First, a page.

message 20: by Joy H., Group Founder (last edited Jan 23, 2012 06:18PM) (new)

Joy H. (joyofglensfalls) | 16697 comments (Jackie, Jim, Werner, & Pontalba: I LOVE this conversation!)

I don't cook but Eddie does. I gave away a nice cookbook and regret it, especially when I read how you all value your cookbooks. I do have one favorite cookbook with lots of loose scraps of recipes stuck in it. I also have all my MIL's old cook books, cook-cards and "scraps". They're in a box in the garage. She was such a great cook!

I'm a pack-rat but not with books as much as with other personal memorabilia... and lots of treasured tchotchkes. :) That's me. Most of my stuff is well organized, but to some folks it might look like clutter.
~~~~~~~~~~~~~~~~~~~~~~~~~~~~~~~~~~~~~~~~~~~~~~~~~~~~~~~~~
From "House and Garden" Magazine, circa 1973 -
"Early American Home", Article by Billy Baldwin:
"...a great deal of wonderful clutter - all of it carefully ordered and intimately meaningful to the homemaker. She cares little about the intrinsic value of any of her possessions as long as it's something she loves."
~~~~~~~~~~~~~~~~~~~~~~~~~~~~~~~~~~~~~~~~~~~~~~~~~~~~~~~~~

To answer Jackie's question, yes, I do play the piano but only for my own pleasure. I used to be able to play Chopin's "Minute Waltz", but lack of practice has caused me to lose much of my skill. I took only 4 years of lessons from the age of 9 to 13. In my 20s I started taking lessons again, but never got much further in my skill.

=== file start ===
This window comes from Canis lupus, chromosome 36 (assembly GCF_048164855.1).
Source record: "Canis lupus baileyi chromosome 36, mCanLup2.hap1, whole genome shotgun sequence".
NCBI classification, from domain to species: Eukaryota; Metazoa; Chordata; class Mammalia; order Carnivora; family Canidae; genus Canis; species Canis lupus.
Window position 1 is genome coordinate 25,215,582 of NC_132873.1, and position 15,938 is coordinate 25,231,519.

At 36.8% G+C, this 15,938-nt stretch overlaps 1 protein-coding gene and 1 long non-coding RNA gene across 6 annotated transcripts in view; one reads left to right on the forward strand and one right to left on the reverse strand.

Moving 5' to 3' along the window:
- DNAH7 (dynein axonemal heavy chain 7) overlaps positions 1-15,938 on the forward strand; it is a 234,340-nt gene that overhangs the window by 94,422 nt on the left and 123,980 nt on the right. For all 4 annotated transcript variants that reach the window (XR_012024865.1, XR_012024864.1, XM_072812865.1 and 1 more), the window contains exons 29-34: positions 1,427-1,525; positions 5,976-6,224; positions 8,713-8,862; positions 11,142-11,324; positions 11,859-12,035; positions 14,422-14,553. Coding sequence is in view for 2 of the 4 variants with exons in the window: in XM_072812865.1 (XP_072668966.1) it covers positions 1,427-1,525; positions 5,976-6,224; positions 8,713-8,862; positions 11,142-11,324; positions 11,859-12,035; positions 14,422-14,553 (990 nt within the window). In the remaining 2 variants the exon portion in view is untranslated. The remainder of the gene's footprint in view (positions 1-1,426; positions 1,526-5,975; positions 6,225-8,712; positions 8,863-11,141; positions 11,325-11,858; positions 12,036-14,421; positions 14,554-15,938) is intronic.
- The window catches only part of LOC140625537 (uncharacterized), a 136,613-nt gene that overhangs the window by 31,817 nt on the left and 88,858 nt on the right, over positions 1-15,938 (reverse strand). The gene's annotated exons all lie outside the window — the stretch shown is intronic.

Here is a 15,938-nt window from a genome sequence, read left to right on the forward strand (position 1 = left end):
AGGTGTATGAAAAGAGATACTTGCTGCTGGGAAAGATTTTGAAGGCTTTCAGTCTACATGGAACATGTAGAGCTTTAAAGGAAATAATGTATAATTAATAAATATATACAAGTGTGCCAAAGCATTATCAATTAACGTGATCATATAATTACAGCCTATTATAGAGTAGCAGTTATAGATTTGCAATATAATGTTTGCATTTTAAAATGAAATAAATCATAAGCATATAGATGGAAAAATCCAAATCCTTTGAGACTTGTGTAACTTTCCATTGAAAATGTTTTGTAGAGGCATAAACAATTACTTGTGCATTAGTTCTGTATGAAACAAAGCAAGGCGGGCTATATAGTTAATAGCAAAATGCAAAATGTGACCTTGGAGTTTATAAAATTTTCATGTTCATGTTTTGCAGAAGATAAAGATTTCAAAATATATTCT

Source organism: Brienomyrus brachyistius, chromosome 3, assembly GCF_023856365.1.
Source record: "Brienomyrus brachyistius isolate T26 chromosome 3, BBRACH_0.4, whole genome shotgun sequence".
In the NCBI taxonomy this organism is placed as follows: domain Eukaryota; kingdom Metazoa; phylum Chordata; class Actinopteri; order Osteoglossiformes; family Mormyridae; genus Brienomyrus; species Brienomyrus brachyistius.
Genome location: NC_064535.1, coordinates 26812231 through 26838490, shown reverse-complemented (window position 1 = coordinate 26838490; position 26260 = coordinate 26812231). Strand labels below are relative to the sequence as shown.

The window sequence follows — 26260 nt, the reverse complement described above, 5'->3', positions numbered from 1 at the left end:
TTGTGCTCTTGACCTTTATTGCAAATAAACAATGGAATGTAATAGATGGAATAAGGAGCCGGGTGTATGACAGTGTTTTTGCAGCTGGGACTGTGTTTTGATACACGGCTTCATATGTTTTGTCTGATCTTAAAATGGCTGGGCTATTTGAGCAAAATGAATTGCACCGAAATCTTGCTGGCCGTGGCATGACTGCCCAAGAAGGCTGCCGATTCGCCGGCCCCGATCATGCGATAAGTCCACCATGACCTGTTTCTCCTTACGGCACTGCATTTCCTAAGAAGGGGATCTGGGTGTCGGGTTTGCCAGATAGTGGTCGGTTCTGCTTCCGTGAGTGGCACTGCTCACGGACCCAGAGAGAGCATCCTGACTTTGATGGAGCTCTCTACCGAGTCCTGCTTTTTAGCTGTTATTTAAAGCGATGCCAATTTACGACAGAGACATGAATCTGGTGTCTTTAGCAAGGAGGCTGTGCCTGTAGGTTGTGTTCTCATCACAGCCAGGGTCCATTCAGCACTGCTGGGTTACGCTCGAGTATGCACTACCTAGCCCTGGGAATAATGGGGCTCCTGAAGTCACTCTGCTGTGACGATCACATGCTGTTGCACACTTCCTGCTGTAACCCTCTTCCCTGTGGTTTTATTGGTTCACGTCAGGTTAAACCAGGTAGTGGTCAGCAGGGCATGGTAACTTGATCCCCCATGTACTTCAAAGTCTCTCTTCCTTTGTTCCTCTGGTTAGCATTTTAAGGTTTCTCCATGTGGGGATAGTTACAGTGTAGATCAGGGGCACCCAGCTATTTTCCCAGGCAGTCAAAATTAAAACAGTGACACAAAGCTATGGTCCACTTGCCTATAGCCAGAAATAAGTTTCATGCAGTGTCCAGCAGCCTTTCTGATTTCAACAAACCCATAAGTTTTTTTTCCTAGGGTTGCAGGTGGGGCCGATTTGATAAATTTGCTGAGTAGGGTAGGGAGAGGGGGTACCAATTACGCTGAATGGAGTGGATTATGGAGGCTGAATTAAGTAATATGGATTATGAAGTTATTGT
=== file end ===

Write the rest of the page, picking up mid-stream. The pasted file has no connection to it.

I absolutely adore piano music. I do play classical music but mostly I play the old songs: Victor Herbert, songs from the '20s and '40s, and pop songs too. I used to sing along with myself. :)

As a kid I enjoyed using my grandmother's player piano in Brooklyn, NY. I was raised playing a beautiful baby grand piano which my sister inherited.

Now we have a Yamaha upright called a Disklavier. It's a regular acoustic piano, but is also player piano. As a player piano, it uses floppy disks, which are now "old-fashioned" and have been replaced by CDs in the newer Disklavier models.

Alas, I don't play piano as much as I'd like. I keep my favorite sheet music books out and handy, just in case the mood strikes me. When my kids and grandkids come, they play and it makes me happy to know they're carrying on the tradition.
==========================================================
"Music will give you strength...
It will be your best friend in life."

From the book: _The Children of Willesden Lane_,
"A memoir of music, love and survival", by Mona Golabek *
==========================================================
* LINK: The Children of Willesden Lane Beyond the Kindertransport A Memoir of Music, Love, and Survival (by Mona Golabek and Lee Cohen)
"Hold onto your music. It will be your best friend in life."
-Heard on VPR Radio, 5/9/03 - The quote was included in the promo for 'Performance Today.' Pianist /author, Mona Golabek, said it was advice given by her grandmother to her mother.


message 21: by Jackie (last edited Apr 20, 2009 09:50AM) (new)